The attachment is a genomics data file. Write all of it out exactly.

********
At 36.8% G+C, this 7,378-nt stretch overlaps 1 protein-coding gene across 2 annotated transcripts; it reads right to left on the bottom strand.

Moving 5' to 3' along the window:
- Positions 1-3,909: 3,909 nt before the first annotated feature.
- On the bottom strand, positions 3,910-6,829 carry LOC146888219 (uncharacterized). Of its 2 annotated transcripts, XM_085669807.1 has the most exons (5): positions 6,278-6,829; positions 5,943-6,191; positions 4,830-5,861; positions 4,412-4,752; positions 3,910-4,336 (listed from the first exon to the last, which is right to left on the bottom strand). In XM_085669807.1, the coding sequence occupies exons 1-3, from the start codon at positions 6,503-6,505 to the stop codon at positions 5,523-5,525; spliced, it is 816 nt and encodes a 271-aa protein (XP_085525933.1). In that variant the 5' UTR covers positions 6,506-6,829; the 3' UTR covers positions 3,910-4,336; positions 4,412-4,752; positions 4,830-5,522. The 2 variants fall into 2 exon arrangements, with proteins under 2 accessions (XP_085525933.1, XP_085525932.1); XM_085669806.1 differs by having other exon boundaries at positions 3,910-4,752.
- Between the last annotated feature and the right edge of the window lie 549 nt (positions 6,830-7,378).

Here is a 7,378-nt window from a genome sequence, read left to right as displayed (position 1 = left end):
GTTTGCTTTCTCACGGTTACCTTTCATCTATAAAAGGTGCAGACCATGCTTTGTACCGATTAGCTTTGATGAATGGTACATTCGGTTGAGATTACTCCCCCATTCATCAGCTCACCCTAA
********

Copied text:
At 36.8% G+C, this 7,378-nt stretch overlaps 1 protein-coding gene across 2 annotated transcripts; it reads right to left on the bottom strand.

Moving 5' to 3' along the window:
- Positions 1-3,909: 3,909 nt before the first annotated feature.
- On the bottom strand, positions 3,910-6,829 carry LOC146888219 (uncharacterized). Of its 2 annotated transcripts, XM_085669807.1 has the most exons (5): positions 6,278-6,829; positions 5,943-6,191; positions 4,830-5,861; positions 4,412-4,752; positions 3,910-4,336 (listed from the first exon to the last, which is right to left on the bottom strand). In XM_085669807.1, the coding sequence occupies exons 1-3, from the start codon at positions 6,503-6,505 to the stop codon at positions 5,523-5,525; spliced, it is 816 nt and encodes a 271-aa protein (XP_085525933.1). In that variant the 5' UTR covers positions 6,506-6,829; the 3' UTR covers positions 3,910-4,336; positions 4,412-4,752; positions 4,830-5,522. The 2 variants fall into 2 exon arrangements, with proteins under 2 accessions (XP_085525933.1, XP_085525932.1); XM_085669806.1 differs by having other exon boundaries at positions 3,910-4,752.
- Between the last annotated feature and the right edge of the window lie 549 nt (positions 6,830-7,378).

Here is a 7,378-nt window from a genome sequence, read left to right as displayed (position 1 = left end):
GTTTGCTTTCTCACGGTTACCTTTCATCTATAAAAGGTGCAGACCATGCTTTGTACCGATTAGCTTTGATGAATGGTACATTCGGTTGAGATTACTCCCCCATTCATCAGCTCACCCTAA